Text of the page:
Comments

Interested persons have been afforded an opportunity to participate in the making of this amendment. Due consideration has been given to the comments received.

Extend Compliance Time

Several commenters ask that the compliance time for doing the terminating action specified in paragraph (b) of the proposed rule be extended, as follows.

The first commenter states that the terminating action specified in paragraph (b) of the proposed rule requires compliance within 6,000 flight hours or 18 months after the effective date of the AD, whichever occurs first; but current Boeing delivery schedules forecast a 12-month delivery time for the required kits. The commenter further states that they have ordered the material (kits), but the kits have not yet arrived, which affects the commenter's ability to comply with the proposed rule. The commenter proposes to do the terminating action at a heavy maintenance visit as soon as the kits are delivered, but asks that the compliance time be changed to within 48 months after the effective date of the AD to allow time for delivery of the kits. The commenter adds that the repetitive visual inspections for the fuel leak specified in the service bulletin and a compliance time of 48 months provide an acceptable level of safety.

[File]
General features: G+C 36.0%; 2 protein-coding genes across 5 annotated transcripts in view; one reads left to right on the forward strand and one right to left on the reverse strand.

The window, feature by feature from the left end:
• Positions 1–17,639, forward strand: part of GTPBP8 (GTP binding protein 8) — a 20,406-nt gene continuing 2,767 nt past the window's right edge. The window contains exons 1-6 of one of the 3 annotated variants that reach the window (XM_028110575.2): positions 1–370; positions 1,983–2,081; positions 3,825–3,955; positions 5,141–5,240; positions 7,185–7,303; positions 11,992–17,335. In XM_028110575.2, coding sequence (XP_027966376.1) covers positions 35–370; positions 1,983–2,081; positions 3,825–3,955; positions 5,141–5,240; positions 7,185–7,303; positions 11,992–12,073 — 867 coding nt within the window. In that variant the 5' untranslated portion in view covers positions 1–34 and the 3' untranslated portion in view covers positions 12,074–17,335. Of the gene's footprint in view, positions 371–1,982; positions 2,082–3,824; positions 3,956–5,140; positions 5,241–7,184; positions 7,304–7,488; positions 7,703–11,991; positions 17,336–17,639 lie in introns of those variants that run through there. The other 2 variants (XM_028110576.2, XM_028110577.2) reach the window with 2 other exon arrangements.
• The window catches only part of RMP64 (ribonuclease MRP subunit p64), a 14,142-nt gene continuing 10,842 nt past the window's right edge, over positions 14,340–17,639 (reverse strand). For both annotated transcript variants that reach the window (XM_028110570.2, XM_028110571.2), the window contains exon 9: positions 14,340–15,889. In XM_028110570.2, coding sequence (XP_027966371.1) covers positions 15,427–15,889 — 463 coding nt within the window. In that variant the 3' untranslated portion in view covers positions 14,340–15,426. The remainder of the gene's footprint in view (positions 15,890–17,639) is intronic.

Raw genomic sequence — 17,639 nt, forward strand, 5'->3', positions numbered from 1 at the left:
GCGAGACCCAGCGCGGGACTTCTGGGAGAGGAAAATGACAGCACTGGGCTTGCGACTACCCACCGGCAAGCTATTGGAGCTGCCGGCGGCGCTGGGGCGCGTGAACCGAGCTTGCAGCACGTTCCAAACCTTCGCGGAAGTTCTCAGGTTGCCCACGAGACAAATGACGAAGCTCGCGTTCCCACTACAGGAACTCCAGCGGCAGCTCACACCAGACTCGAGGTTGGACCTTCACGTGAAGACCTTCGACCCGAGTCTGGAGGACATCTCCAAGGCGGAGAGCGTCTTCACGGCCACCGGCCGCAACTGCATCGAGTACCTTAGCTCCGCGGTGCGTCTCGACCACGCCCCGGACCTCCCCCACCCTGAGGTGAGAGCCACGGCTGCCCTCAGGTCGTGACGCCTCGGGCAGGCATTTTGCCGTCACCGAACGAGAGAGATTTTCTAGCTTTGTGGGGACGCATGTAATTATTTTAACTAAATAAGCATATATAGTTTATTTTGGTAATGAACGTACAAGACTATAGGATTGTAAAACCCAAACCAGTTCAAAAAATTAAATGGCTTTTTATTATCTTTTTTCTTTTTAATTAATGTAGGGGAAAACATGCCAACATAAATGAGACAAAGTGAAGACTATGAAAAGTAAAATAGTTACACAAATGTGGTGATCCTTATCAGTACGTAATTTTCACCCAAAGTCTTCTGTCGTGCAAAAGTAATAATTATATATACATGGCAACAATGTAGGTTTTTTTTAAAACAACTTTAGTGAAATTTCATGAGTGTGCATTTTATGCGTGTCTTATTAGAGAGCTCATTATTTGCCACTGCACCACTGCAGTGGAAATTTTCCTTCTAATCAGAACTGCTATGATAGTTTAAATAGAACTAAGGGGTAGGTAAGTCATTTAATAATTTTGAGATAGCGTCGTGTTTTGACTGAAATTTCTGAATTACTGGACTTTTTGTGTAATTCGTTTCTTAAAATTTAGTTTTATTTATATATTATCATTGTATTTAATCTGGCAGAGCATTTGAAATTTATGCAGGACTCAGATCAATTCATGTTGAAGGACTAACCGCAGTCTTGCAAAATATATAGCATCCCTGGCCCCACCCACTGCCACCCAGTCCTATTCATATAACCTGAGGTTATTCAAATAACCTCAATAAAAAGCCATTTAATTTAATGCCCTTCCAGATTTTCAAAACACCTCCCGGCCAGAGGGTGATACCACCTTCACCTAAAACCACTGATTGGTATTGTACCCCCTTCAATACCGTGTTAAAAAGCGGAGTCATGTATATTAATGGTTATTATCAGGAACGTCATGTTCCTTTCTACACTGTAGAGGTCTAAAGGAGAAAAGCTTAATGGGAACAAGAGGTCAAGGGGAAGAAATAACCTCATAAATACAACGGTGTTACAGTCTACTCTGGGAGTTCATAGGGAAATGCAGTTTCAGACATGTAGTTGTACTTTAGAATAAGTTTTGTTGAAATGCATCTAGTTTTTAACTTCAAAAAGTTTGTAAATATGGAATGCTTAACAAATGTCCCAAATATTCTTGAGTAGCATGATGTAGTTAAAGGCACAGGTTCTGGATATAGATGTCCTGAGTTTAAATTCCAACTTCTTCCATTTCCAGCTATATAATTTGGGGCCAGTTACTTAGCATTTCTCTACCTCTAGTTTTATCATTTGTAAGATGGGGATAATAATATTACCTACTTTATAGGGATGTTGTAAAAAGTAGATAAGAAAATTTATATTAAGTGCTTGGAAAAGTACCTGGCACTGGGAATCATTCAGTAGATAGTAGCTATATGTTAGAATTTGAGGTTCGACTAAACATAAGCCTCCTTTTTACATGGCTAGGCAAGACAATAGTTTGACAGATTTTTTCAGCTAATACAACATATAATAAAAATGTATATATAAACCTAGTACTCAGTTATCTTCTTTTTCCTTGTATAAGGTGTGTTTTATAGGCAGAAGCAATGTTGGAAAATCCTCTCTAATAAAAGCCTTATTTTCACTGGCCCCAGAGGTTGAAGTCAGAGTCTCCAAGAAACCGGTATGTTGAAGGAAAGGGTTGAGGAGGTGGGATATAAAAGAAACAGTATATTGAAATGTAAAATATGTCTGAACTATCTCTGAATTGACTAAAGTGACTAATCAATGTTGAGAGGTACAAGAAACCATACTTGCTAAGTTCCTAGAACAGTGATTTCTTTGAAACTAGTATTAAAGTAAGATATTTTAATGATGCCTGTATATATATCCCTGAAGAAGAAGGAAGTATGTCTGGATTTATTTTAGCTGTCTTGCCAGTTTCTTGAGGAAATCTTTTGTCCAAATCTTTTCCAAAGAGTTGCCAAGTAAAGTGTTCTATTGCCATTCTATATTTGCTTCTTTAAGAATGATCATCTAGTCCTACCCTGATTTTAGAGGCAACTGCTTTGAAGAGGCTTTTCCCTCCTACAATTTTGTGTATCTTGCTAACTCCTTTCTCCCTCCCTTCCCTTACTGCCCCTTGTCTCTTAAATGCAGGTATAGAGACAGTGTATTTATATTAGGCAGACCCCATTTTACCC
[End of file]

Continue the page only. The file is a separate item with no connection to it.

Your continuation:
The second commenter states that the proposed rule, as written, does not take into consideration the amount of time needed to defuel and purge the fuel tanks. The commenter estimates that approximately 48 hours are needed to ensure adequate safety before maintenance personnel may enter the fuel tanks. The commenter does not specify a change to the compliance time, but states that the time given to do the terminating action should be extended to allow for proper airplane scheduling.